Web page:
Manslaughter, not murder

Published 12:06 am Thursday, November 17, 2011


David Wiltshire could face decades in prison after a jury of seven women and five men Wednesday found him guilty of the lesser included offense of manslaughter in the deaths of two women.

Wiltshire was charged with murder in the 2007 deaths of his fiancée, Christy Wright Still, 34, of Evergreen, and Deanna VanGieson of Theodore. VanGieson was an orthopedic nurse who worked in Andalusia. Still was a passenger in Wiltshire’s vehicle and died at the scene. VanGieson died two days later at Andalusia Regional Hospital.

The wreck occurred on March 1, 2007, the same day that tornadoes devastated Enterprise, claiming the lives of five students and injuring 50 others.

The state presented evidence that Wiltshire, who also sustained serious injuries in the crash, tested positive for THC (marijuana), opiates, and benzodiazapene (used to treat anxiety or seizures).

Witnesses for the state also said that they had seen Wiltshire driving erratically before the crash, and one witness testified that he left the road to avoid being hit by Wiltshire, then witnessed the wreck in his rear-view mirror.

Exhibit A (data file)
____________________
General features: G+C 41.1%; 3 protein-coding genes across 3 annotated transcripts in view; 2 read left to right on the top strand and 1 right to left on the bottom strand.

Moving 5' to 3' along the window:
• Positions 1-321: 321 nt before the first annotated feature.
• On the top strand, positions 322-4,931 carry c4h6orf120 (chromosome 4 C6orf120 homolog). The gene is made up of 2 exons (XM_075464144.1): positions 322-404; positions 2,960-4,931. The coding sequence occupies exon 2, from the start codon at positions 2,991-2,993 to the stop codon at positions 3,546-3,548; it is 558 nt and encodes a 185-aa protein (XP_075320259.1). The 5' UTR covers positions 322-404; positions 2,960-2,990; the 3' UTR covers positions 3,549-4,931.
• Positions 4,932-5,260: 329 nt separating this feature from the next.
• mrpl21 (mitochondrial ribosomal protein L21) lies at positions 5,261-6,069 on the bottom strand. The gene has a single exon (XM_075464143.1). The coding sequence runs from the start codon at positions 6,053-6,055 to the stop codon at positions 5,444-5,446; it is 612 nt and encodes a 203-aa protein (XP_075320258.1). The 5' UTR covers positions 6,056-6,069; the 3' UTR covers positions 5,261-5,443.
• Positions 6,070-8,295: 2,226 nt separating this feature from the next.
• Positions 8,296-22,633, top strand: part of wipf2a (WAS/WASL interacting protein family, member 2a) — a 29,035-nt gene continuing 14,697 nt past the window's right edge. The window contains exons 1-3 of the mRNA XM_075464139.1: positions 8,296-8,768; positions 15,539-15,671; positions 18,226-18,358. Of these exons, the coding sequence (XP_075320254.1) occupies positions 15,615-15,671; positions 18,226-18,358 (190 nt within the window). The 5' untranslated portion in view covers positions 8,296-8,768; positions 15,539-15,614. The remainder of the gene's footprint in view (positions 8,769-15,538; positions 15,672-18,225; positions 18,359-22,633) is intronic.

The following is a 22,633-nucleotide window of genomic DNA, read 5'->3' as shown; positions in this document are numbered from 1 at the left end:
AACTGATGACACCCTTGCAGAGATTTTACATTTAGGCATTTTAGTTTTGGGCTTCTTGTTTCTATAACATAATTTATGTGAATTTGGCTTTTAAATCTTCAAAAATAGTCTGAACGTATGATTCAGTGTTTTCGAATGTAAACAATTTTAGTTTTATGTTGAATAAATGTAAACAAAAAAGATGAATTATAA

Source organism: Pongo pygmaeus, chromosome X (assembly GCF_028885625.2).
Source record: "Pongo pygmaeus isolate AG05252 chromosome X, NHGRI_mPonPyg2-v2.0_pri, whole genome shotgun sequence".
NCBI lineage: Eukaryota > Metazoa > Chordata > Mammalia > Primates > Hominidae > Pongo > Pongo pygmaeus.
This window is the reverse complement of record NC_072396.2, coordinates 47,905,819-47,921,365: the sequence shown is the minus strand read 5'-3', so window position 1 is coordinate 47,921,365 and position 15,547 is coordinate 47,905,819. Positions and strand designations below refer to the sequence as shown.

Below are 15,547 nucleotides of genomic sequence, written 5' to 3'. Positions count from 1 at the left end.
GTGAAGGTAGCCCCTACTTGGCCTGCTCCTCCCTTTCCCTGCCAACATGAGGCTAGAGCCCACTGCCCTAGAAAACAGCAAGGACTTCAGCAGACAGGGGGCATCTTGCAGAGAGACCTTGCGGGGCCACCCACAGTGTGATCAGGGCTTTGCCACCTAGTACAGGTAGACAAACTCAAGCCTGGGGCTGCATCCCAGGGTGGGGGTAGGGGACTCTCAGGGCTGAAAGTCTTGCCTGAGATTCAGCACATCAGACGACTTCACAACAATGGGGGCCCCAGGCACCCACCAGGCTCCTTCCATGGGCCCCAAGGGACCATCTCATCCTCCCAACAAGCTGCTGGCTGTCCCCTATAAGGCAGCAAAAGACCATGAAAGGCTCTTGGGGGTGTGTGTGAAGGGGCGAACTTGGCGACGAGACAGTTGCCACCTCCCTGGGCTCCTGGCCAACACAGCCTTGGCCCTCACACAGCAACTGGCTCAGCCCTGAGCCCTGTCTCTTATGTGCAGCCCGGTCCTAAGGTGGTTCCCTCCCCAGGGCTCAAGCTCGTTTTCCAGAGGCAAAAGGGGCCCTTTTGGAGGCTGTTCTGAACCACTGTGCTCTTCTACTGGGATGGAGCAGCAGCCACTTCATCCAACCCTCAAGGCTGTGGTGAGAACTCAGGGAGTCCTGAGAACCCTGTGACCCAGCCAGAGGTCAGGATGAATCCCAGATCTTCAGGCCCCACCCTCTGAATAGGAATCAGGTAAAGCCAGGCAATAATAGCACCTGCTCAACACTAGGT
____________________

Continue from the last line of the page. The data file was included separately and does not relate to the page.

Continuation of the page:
Wiltshire testified that weather conditions caused his vehicle to hydroplane.

When Judge Lex Short instructed the jury Tuesday afternoon, he told them if they did not believe Wiltshire guilty of murder, they could find him guilty of the lesser included offenses of manslaughter or criminally negligent homicide. Jurors deliberated for about 90 minutes Tuesday before asking the judge for legal definitions of the possible charges.

In Alabama, a person can be guilty of murder if, “Under circumstances manifesting extreme indifference to human life, he or she recklessly engages in conduct which creates a grave risk of death to a person other than himself or herself, and thereby causes the death of another person.” (Code of Alabama, Section 13A-6-2).

A person can be guilty of manslaughter if, “He recklessly causes the death of another person.” (Code of Alabama, Section 13A-6-3). Manslaughter is a Class B felony. The offense carries a maximum sentence of 20 years.

The jury deliberated for approximately another hour Wednesday morning before returning its verdict. Sentencing is set for 9 a.m. on Jan. 12, 2012.

Wiltshire has been in the county jail since his indictment in the case in late 2007.